Dale Creek Crossing

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Dale Creek Crossing (48AB145)
Dale Creek Bridge The Pacific Tourist.jpg
Dale Creek Iron Bridge in 1879
Dale Creek Crossing is located in Wyoming
Dale Creek Crossing
Dale Creek Crossing
Dale Creek Crossing is located in the US
Dale Creek Crossing
Dale Creek Crossing
Nearest city Laramie, Wyoming
Coordinates 41°6′15″N 105°27′17″W / 41.10417°N 105.45472°W / 41.10417; -105.45472Coordinates: 41°6′15″N 105°27′17″W / 41.10417°N 105.45472°W / 41.10417; -105.45472
Built 1868 / 1876
Architect Union Pacific
NRHP reference # 86001027
Added to NRHP May 09, 1986[1]

The 650-foot (200 m) Dale Creek Crossing, completed in 1868 in southeastern Wyoming Territory, presented engineers of the United States' first transcontinental railroad one of their most difficult challenges.[2] Dale Creek Bridge, the longest bridge on the Union Pacific Railroad (UP), reached 150 feet (46 m) above Dale Creek, two miles west of Sherman, Wyoming.[3] The eastern approach to the bridge site, near the highest elevation on the UP, 8,247 feet (2,514 m) above sea level, required cutting through granite for nearly a mile. Solid rock also confronted workers on the west side of the bridge where they made a cut one mile (1.6 km) in length.[4]

Originally built of wood, the trestle swayed in the wind as the first train crossed on April 23, 1868.[5] In the days following, as carpenters rushed to shore up the bridge, two fell to their deaths. Still, the bridge's timbers flexed under the strain of passing trains.[citation needed]

The original Dale Creek wooden bridge under construction, Harper's Weekly, 1868

The original bridge was replaced on the 1868 piers in 1876 by an iron bridge, manufactured by the American Bridge Company. The wooden approaches at each end remained in place when the iron bridge was built. The western approach caught fire in 1884, and was repaired. The UP installed girder spans and granite abutments to strengthen the bridge in 1885.[5] Engineers installed guy wires on both the wooden bridge and its iron replacement in an attempt to stabilize the structures.

"Standing on its tall, spindly iron legs that looked as sturdy as knitting needles, it was the highest and most dangerous crossing on the line. Engineers had to slow the train to 4 mph (6 km/h) or a stiff Wyoming wind would push empty boxcars into the rocky gap."[6]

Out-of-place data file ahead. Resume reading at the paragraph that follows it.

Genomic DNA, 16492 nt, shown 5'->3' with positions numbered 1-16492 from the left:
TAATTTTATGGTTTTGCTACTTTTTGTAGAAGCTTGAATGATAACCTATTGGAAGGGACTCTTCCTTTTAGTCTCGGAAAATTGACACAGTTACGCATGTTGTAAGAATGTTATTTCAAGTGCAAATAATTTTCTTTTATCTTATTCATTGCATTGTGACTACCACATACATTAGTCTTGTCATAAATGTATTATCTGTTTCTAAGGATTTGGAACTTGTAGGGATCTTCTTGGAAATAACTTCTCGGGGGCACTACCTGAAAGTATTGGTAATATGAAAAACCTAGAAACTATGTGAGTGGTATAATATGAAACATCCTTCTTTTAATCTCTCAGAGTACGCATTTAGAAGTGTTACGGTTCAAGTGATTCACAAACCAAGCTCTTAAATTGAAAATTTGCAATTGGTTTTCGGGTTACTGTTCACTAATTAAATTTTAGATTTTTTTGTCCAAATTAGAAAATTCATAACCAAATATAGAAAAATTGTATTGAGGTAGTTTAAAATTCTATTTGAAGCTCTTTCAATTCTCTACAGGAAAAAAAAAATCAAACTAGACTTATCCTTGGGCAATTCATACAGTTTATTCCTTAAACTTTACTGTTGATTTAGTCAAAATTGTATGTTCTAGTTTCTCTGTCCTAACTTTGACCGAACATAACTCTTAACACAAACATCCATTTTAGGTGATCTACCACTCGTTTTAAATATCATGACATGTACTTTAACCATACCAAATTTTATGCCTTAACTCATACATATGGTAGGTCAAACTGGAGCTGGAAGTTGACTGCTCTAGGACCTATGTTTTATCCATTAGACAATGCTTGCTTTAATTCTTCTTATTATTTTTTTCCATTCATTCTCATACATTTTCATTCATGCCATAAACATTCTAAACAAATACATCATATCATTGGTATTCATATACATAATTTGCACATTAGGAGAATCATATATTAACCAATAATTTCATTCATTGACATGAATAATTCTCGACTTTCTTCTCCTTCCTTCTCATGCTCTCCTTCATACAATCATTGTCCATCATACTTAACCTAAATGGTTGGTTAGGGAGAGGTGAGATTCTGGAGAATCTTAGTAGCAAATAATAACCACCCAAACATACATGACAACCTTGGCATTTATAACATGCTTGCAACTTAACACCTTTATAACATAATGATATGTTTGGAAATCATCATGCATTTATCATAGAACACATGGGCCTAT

The replacement iron "spider web" bridge, in turn, was dismantled in 1901,[5] when the Union Pacific completed construction of a new alignment over Sherman Hill[7] as part of a massive reconstruction/improvement project which shortened the Overland Route by 30.47 miles (49 km).


  1. ^ National Park Service (2008-04-15). "National Register Information System". National Register of Historic Places. National Park Service. 
  2. ^ Pride and pitfalls along a coast to coast track, by Michael Kenney. Boston Globe. January 10, 2000. A book review: Empire Express: Building the first transcontinental Railroad, by David Haward Bain.
  3. ^ "Construction". Historical Overview. Omaha, NE: Union Pacific Railroad. Retrieved 2014-04-05. 
  4. ^ Ambrose, Stephen E (2001). Nothing like it in the world: the men who built the transcontinental railroad, 1863-1869. Simon and Schuster. ISBN 978-0-7432-0317-3. 
  5. ^ a b c Gardner, Mark L. (1988). "Dale Creek Crossing". Annals of Wyoming. Wyoming State Press. 60 (1): 3–5. 
  6. ^ Rogstad, Jodi (2006-11-19). "Pyramid on the prairie". Wyoming Tribune Eagle. Cheyenne, WY. 
  7. ^ "The Rebuilt Union Pacific". The Railway Age. Chicago. 32 (6): 108. 1901-08-09. 

External links[edit]

  • Dale Creek Crossing at the Wyoming State Historic Preservation Office
  • "Dale Creek Crossing". National Register of Historic Places. Cheyenne, WY: Wyoming State Historic Preservation Office. Retrieved 2014-04-05.